The Financial Times has an interesting article on the supposed dominance of the CCP in AI. Via Reuters:
Scary stuff, but how true is it?
First, Chaillan appears to be right about increasing Chinese dominance in AI. A paper from last year found that in AI research:
So it looks like the CCP has us beat on quality and, especially, the quantity of research, with the US-dominated global academic system not quite recognizing it yet. Insofar as the US is still competing, it’s doing so by importing two-thirds of its AI researchers from other countries. (Send me your huddled masses yearning to breathe free… so long as they’ve got a graduate degree in comp sci.) Chinese scientists have also beat Google to a breakthrough in quantum computing and are supposedly able to solve certain math problems about 100,000,000,000,000 times faster than our fastest supercomputer.
So how did we let this happen?
The great advantage of the political economy of the CCP is that it makes it easy to mobilize the resources of the nation towards clearly defined goals. In America, many individual actors, such as academic institutions, congress, corporations, and the administrative state, have their priorities, which they are unwilling to sacrifice for inscrutable AI research. In China, it is much easier to solve these coordination problems: Comrade Xi can decide that AI research is an important priority and throw as many resources at the problem as necessary to produce, or at least appear to produce, results. The US government is capable of doing the same thing when it needs to, as evidenced by the Manhattan Project and Operation Warp Speed, but the Chinese model of governance lends itself to these sorts of projects. This is one of the system’s appeals, and the reason why prominent American journalists, such as Thomas Friedman, have advocated that the US imitate parts of the Chinese system while eschewing its authoritarianism.
The drawbacks of this system are that, while a centralized system is excellent at producing well-defined outcomes, it is awful at long-term innovation. If everyone is taking marching orders from the top, then there is no room for people at the bottom to research and innovate. True, paradigm-breaking innovation is not the sort of thing that a central politburo can order; it often appears in the form of a guy tinkering in his garage or with a professor deserting from the reigning orthodoxy.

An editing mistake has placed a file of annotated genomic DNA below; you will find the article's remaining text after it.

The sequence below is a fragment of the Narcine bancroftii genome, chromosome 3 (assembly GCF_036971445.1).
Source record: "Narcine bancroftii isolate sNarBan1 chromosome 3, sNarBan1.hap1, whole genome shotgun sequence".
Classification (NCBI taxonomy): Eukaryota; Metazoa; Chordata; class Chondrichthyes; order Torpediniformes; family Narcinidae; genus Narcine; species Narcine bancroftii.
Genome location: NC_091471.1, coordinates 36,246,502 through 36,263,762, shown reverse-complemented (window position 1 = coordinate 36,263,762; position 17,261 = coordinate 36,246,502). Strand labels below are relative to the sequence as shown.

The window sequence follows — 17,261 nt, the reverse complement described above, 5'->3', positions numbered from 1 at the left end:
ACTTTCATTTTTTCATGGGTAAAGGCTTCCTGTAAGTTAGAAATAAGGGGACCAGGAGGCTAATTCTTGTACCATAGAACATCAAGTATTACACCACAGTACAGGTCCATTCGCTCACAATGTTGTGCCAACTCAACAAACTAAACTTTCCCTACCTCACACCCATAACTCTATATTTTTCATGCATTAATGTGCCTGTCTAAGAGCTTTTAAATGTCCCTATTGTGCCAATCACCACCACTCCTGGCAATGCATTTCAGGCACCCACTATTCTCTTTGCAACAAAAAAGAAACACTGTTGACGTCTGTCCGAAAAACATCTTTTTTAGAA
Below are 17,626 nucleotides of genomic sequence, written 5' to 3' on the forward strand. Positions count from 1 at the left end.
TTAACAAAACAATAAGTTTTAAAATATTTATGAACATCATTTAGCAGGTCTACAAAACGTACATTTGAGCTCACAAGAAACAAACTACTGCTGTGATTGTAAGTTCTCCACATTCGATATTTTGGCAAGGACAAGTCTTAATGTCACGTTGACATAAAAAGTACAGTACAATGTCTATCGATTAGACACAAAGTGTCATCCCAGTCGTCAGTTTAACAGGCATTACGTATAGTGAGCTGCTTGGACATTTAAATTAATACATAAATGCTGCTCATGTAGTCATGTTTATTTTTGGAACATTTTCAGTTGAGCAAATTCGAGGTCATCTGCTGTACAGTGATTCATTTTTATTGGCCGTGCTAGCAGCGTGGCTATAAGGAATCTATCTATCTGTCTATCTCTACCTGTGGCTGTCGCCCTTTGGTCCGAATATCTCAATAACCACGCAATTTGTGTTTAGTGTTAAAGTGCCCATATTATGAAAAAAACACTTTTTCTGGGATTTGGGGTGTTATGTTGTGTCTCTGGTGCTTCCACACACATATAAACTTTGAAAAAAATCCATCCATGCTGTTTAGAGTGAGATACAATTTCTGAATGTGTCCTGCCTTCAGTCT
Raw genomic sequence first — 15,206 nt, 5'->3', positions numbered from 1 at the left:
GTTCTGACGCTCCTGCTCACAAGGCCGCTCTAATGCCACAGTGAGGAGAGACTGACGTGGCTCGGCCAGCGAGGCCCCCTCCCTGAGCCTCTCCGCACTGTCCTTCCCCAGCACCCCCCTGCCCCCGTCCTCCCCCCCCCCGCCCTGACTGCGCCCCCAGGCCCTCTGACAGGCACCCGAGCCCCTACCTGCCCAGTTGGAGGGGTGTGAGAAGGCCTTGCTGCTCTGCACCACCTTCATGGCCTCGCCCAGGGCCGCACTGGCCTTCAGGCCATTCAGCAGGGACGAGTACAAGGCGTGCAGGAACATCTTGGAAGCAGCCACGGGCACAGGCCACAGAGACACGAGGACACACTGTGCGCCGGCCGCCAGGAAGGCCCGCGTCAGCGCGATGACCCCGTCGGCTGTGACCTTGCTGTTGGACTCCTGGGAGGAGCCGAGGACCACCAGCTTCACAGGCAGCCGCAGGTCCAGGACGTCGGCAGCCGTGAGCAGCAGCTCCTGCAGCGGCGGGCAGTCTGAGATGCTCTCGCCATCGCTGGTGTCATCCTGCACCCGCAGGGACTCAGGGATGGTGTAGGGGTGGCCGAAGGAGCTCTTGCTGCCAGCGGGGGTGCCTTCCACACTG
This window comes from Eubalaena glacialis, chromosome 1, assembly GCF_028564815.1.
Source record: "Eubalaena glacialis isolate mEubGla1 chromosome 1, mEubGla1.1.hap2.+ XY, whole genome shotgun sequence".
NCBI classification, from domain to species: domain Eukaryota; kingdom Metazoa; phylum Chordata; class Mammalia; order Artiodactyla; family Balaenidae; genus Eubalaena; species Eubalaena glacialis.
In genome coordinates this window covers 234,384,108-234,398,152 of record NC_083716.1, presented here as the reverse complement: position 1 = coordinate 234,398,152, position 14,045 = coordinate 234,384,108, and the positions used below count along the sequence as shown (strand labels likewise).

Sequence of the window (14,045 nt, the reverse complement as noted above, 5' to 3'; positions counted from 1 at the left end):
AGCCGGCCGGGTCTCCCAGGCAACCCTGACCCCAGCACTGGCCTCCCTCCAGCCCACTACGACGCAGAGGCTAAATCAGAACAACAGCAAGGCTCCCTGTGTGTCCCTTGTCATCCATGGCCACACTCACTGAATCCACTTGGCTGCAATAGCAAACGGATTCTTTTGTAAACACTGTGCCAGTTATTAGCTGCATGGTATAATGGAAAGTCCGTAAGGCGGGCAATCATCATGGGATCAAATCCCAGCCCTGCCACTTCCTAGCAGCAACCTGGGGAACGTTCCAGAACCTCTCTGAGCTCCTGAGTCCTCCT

Future historians may consider this our “missile gap” moment, similar to when the Soviet Union had apparent technological dominance over the US in terms of missiles. This, combined with their apparent dominance in space, led to a perception of Soviet technological superiority. But the Soviets proved incapable of the bottom-up innovation that spurred the digital revolution in the US, and thus began to lag further and further behind in the tech race as the 20th century drew on.
The Chinese model of authoritarian capitalism is designed to avoid these sorts of problems. If the market is allowed to set prices and allocate resources with the government determining the ends to which these resources are dedicated, then, in theory, the CCP should be able to harness the power of the market to achieve its ends. In practice, however, these competing priorities often create a Jack Ma or Evergrande situation, where the CCP has to choose between economic growth and maintaining its own power.
However, even on the object level considerations, we shouldn’t be too worried about Chinese tech dominance. For instance, semiconductors are a commonly cited area of supposed Chinese dominance, but a recent report found that:
The US semiconductor industry is estimated to contribute 39 percent of the total value of the global semiconductor supply chain… Japan, Taiwan, Germany, and South Korea manufacture the state-of-the-art 300 mm wafers used for 99.7 percent of the world’s chip manufacturing… China controls the largest share of manufacturing for most natural materials. The US and its allies have a sizable share in all materials except for low-grade gallium, tungsten, and magnesium. China controls ~2/3rds of the world’s silicon production, but the US and allies have reserves.”
The rest of the report reinforces this, with the Chinese controlling most of the raw materials, while the US and allies control most of the technology. (One surprising finding is that we are more dependent on the Netherlands than on China for our semiconductor supply chain.) This hints at one final reason to be skeptical of the coming Chinese Tech Dominance stories: our allies. The US and China aren’t competing in a vacuum; they are surrounded by other developed countries, most of whom are much more comfortable under the US-led world order than a Chinese-led one. Even countries like India and Japan, who might challenge US hegemony in other circumstances, are sufficiently antagonized by China that they are likely to continue to prefer the US. Even if the US’s relative standing in technical dominance declines, so long as China cannot match the rest of the developed world, we will still have an advantage.
So how worried should we be about Chinese tech dominance? On the one hand, we need to step up our game, whether on AI or hypersonic missiles, to ensure that the Chinese don’t gain a military advantage against us. On the other hand, we should keep in mind that the inherent flaws in the Chinese political-economic system, the current state of industries such as the semiconductor industry, and China’s lack of developed allies all likely mean that the supposed era of Chinese dominance is hardly foreordained.